Before creating a website, we first need to (a) thoroughly check something similar to this idea doesn't already exist (it would look bad if we create a site warning about standards/work duplication if a similar site already exists), (b) give it a great name!

The name we chose should sound authoritative and broad (in case its scope increases later) but must also be memorable and have an available domain name. See: How to: come up with good names.

One domain name I noticed was totally free is microscopystandards.org ("Microscopy Standards"). This isn't necessarily the best name (I have zero personal attachment to it), but until we brainstorm other names this is the name and website I'll refer to. Ultimately I believe we don't want this website to appear closely associated with any one university or single person. One of the problems we face is that most research groups want to become a dominant authority in their field and instinctively resists taking on idea from competing institutes - hence anything closely associated with a single group looks "less official". Instead we should associate with a large collection of universities and people (the more the better), although obviously it will take a few key people to drive it and write a publication. One outrageous idea to generate public interest/publicity/equality, is to call have the first author "Dr About Time" from the "The University of Common Sense", although I have no idea how this might fly with a journal! What might make more sense it to try and get our name or site absorbed/connected/adopted/affiliated with INCF (since this is a large organization and all about uniting cell biologists) and/or NITRC (which might be a bit less likely as these guys are an independent group and mostly concerned with MRI programs).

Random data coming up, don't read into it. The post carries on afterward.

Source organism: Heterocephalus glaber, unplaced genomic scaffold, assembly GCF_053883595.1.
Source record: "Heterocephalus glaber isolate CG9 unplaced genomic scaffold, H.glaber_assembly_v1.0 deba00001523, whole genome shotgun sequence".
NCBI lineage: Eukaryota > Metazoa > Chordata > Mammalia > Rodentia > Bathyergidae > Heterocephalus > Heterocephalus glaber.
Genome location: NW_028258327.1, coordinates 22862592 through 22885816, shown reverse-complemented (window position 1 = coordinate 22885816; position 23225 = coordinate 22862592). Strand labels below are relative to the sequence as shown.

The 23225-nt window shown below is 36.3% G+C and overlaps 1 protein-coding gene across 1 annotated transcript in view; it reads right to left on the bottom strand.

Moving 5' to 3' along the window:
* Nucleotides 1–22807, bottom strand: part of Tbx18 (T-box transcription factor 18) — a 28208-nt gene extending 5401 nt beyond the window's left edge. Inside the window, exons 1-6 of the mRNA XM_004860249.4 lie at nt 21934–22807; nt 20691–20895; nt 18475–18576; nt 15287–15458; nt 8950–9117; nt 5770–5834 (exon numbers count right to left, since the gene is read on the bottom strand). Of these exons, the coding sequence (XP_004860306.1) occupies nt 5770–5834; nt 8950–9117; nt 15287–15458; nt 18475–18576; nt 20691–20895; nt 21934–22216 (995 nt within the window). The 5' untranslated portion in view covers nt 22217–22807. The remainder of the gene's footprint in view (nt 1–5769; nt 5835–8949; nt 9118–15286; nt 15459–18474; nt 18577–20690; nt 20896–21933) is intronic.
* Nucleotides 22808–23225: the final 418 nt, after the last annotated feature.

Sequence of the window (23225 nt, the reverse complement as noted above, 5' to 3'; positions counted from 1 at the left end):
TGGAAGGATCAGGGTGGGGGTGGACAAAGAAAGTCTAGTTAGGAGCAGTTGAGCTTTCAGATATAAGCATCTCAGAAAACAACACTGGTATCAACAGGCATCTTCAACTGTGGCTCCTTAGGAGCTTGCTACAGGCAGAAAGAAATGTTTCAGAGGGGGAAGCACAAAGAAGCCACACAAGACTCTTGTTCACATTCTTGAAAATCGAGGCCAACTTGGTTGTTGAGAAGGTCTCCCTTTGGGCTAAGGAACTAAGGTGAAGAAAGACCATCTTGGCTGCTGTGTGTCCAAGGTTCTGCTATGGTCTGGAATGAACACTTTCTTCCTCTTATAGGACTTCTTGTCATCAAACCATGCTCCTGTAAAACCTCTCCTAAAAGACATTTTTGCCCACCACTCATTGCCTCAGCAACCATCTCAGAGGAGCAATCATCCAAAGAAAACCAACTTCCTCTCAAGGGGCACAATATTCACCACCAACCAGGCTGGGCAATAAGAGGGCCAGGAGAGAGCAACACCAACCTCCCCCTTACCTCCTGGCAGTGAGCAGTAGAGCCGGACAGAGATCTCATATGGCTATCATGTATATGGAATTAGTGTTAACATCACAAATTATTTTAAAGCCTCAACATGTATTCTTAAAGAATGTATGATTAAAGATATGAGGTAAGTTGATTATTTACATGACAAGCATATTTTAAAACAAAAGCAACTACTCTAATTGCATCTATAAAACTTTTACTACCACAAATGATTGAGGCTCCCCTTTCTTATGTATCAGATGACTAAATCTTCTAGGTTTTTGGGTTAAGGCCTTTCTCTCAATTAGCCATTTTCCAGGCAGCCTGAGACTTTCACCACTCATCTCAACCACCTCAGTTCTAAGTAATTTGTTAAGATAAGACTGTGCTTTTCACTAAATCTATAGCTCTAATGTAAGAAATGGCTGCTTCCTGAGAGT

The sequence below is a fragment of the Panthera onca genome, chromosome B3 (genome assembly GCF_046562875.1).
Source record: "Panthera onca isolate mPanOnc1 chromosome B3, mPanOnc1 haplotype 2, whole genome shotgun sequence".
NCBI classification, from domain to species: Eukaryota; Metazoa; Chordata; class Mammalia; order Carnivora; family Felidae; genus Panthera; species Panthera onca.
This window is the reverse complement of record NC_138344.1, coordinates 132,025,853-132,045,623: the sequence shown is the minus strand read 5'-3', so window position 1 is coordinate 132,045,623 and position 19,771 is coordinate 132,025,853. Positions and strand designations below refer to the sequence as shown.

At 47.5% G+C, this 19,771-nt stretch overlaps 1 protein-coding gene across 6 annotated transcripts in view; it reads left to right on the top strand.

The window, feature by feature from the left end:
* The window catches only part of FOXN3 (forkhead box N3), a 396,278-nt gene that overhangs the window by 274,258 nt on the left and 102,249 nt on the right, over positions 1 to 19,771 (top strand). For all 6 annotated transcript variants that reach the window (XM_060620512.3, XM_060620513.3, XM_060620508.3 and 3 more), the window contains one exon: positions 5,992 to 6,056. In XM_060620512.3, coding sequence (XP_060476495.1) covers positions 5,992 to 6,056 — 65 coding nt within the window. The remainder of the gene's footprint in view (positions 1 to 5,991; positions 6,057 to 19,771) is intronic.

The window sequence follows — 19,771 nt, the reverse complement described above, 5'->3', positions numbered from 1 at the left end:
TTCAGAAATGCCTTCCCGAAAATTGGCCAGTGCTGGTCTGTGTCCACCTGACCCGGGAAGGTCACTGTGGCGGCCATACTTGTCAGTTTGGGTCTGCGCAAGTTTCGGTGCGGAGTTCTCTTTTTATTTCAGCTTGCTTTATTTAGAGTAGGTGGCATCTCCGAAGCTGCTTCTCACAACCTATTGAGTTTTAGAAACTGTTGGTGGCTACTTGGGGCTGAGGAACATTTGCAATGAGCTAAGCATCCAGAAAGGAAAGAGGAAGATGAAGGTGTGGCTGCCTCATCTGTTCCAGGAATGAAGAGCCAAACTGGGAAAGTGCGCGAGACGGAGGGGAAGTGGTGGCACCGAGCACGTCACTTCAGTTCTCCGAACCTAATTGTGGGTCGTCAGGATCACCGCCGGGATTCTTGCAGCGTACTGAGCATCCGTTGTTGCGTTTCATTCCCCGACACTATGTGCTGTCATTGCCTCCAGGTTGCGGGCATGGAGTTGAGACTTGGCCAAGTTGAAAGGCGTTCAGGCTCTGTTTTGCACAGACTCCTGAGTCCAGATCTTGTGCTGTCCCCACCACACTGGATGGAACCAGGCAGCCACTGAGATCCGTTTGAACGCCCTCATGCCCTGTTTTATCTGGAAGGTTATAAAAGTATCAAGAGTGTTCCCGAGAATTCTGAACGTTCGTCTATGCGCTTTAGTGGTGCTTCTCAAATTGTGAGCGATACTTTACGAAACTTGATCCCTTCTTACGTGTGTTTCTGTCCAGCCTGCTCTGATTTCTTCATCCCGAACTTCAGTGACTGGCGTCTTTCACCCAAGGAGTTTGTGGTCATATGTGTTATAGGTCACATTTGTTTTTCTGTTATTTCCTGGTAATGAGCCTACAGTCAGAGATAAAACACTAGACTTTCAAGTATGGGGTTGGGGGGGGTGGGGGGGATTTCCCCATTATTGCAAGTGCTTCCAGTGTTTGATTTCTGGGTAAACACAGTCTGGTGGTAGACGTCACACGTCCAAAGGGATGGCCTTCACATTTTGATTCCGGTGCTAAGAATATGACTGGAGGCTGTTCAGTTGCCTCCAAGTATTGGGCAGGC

A mockshot showing what microscopystandards.org might look like
A better catchline might be "a guidebook book for programmers in the life sciences"


Inspiration/Motivation

This idea is not something I'd ever claim as my own! Many, many people are sick of inoperable software and reinvention (and other problems I've described) and believe standards should exist in our field (see: EMDB for example).

I was inspired to create this page after Maryann Martone (a huge advocate of uniting cell biologists and making data shareable) introduced me to Dr James Anderson from the Marclab at a neuroscience convention. Not only did James share many of my same views and frustation, but after spending several years working for Microsoft, he was appalled by the lack of any standards or formal training which represents a critical cornerstone in the software industry. Standards for interface design, file formats and coding practices are used throughout industry - in fact this kind of standard are ubiquitous in most organizations and field, yet are completely lacking in cell science. We decided it is high time a group of us united to do something about it! With many modern microscopes now able to collect petabytes worth of information per year (1 pentabyte = 1 million GB), the next level of scientific discovery in our field can only be achieved by storing, sharing and data-mining this data using databases and distributed structures - now, more than ever, it is important to try and introduce some basic standards.